It’s felt obvious for some time that, as an industry, we’ve been trying to shove square data warehousing tools into round, data-driven application holes. But it wasn’t until I read Decodeable CEO Eric Sammer’s excellent post “We’re Abusing the Data Warehouse: RETL, ELT, and Other Weird Stuff” that I understood why and what damage we were doing in the process. As Sammer writes, “Putting high-priced analytical database systems in the hot path introduces pants-on-head anti-patterns to supportability and ops.”
In case you’re wondering, “pants-on-head anti-patterns” is not a compliment. It’s an anguished cry of “someone please stop this insanity!”
Compounding the data problem
Ask enterprises how they feel about their data warehouses, and a high percentage (83% in this survey) express dissatisfaction. They struggle to load data. They have unstructured data but the data warehouse can’t handle it, etc. These aren’t necessarily problems with the data warehouse, however. I’d hazard a guess that usually, the dissatisfaction arises from trying to force the data warehouse (or analytical database if you prefer) to do something for which it’s not well suited.
Here’s one way the error starts, according to Sammer:
By now, everyone has seen the rETL (reverse ETL) trend: You want to use data from app #1 (say, Salesforce) to enrich data in app #2 (Marketo, for example). Because most shops are already sending data from app #1 to the data warehouse with an ELT tool like Fivetran, many people took what they think was a shortcut, doing the transformation in the data warehouse and then using an rETL tool to move the data out of the warehouse and into app #2.
The high-priced data warehouses and data lakes, ELT, and rETL companies were happy to help users deploy what seemed like a pragmatic way to bring applications together, even at serious cost and complexity.
And why wouldn’t they? “The cloud data warehouse is probably the most expensive CPU cycle available,” says Sammer. Data warehouse topology ends up multiplying data (creating governance issues, among other problems), but it does have the advantage of being convenient. Data warehouses are convenient in the sense that they’re well understood. Plenty of people are trained to use them, and they are already in use.
Right problem, wrong solution
Sammer makes a compelling “pants-on-head” point that they’re the exact wrong, most costly way to build data-driven applications. Why? Because “putting a data warehouse between two Tier 1 apps is a [bad] idea.” Companies tend not to treat their analytical systems “like Tier 1, business-critical components.” Hence, “companies don’t replicate analytic tools and data for high availability across availability zones; they don’t (usually) carry pagers; they don’t duplicate processes.” The result is “enormous cost and risk.” Or, as he concludes, “We’ve accidentally designed our customer experience to rely on slow batch ELT processes.”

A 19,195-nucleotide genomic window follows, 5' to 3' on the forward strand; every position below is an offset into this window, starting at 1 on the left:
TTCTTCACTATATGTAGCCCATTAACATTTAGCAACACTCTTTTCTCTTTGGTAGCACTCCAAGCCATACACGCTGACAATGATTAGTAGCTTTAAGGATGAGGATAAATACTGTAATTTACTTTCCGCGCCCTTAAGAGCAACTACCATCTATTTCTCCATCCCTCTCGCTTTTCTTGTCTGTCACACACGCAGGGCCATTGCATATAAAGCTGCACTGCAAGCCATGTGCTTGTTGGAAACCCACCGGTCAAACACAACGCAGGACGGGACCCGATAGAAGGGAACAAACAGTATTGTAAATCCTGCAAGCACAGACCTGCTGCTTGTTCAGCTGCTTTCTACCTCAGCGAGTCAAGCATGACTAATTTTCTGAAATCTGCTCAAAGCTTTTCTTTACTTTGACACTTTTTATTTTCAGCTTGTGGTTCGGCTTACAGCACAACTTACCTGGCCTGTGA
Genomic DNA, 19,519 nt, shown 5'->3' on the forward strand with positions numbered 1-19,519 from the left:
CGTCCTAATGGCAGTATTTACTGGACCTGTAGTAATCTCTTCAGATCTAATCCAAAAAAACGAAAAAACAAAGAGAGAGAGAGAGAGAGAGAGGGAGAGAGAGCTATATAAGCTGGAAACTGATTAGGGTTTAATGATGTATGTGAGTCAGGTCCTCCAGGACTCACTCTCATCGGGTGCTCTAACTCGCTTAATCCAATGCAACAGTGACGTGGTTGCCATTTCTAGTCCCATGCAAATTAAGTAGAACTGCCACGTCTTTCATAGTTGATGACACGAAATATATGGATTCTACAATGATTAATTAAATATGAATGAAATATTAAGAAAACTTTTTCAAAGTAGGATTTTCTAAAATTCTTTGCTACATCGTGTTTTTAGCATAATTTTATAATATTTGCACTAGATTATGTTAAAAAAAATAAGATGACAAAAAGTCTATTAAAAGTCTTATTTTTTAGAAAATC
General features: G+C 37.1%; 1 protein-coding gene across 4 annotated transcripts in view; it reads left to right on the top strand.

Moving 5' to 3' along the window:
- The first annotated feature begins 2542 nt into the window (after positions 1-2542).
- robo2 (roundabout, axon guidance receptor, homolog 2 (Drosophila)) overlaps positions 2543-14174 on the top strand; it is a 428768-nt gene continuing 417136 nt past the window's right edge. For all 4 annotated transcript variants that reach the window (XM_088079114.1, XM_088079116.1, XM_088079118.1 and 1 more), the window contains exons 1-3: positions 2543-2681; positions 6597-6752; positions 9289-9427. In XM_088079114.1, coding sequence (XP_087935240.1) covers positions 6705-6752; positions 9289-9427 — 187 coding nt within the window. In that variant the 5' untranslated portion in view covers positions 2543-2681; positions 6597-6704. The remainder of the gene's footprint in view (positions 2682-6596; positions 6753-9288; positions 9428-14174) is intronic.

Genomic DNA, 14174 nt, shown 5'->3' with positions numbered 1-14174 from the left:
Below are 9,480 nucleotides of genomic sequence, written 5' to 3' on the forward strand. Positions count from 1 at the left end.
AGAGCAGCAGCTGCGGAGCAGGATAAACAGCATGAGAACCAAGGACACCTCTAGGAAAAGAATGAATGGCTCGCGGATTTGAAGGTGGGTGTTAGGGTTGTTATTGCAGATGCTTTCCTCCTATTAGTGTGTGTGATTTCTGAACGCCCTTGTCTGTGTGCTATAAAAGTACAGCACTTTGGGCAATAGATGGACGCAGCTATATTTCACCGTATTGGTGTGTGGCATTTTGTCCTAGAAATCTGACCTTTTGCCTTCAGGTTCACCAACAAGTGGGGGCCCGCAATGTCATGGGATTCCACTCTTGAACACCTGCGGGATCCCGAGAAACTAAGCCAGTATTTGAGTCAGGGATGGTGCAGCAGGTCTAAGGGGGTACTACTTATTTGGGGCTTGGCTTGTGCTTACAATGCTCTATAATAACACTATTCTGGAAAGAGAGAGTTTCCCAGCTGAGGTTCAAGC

So what’s the alternative?
For Sammer, it’s all about streaming data, not ELT (or reETL). It’s about real-time data pipelines based on the Kappa architecture. Kappa architecture means you have an “append-only immutable log. From the log, data is streamed through a computational system and fed into auxiliary stores for serving,” explains Milinda Pathirage, a specialist in big data engineering at KPMG. Or as Confluent CEO Jay Kreps wrote in 2014 when he was an engineering lead at LinkedIn, arguing against just the sort of “duct-taped” Lambda architecture approach that Sammers dismisses, “why can’t the stream processing system just be improved to handle the full problem set in its target domain?”
That is, make the stream the center of the data universe.
The benefits, suggests Sammers, are several: “It costs far less, provides Tier 1–quality SLAs without the cost of duplicating data, allows for fractional rather than total failures, and gets your data warehouse out of the critical path. Put simply, Kappa means to pull data from app #1 as it occurs, send it in bite-sized chunks to a data gateway, transform/enrich as necessary, and then deliver to all the places it’s needed in parallel.”
Even if you don’t think the stream supersedes the database (I personally don’t), it’s easy to get on board the idea that data pipelines/streams are more the future than trying to shove data back and forth between analytical databases. Although Kappa and similar approaches deliver real-time data, it’s not really about that. According to Sammer, it’s about ending the “massive pile of tech debt that rETL is accumulating. It’s about unraveling the nest of critical dependencies on analytics tools and making support sustainable.”
The next time you’re building an app that has a leaderboard or needs to be informed by data (and that’s a swelling percentage of apps), ask yourself why your default data assumption is stasis: data sitting in storage that you then have to propel from app to app, from system to system. We don’t live in that batch-oriented world anymore. Sammers seems to be correct: Streams should be the default, not an exception.
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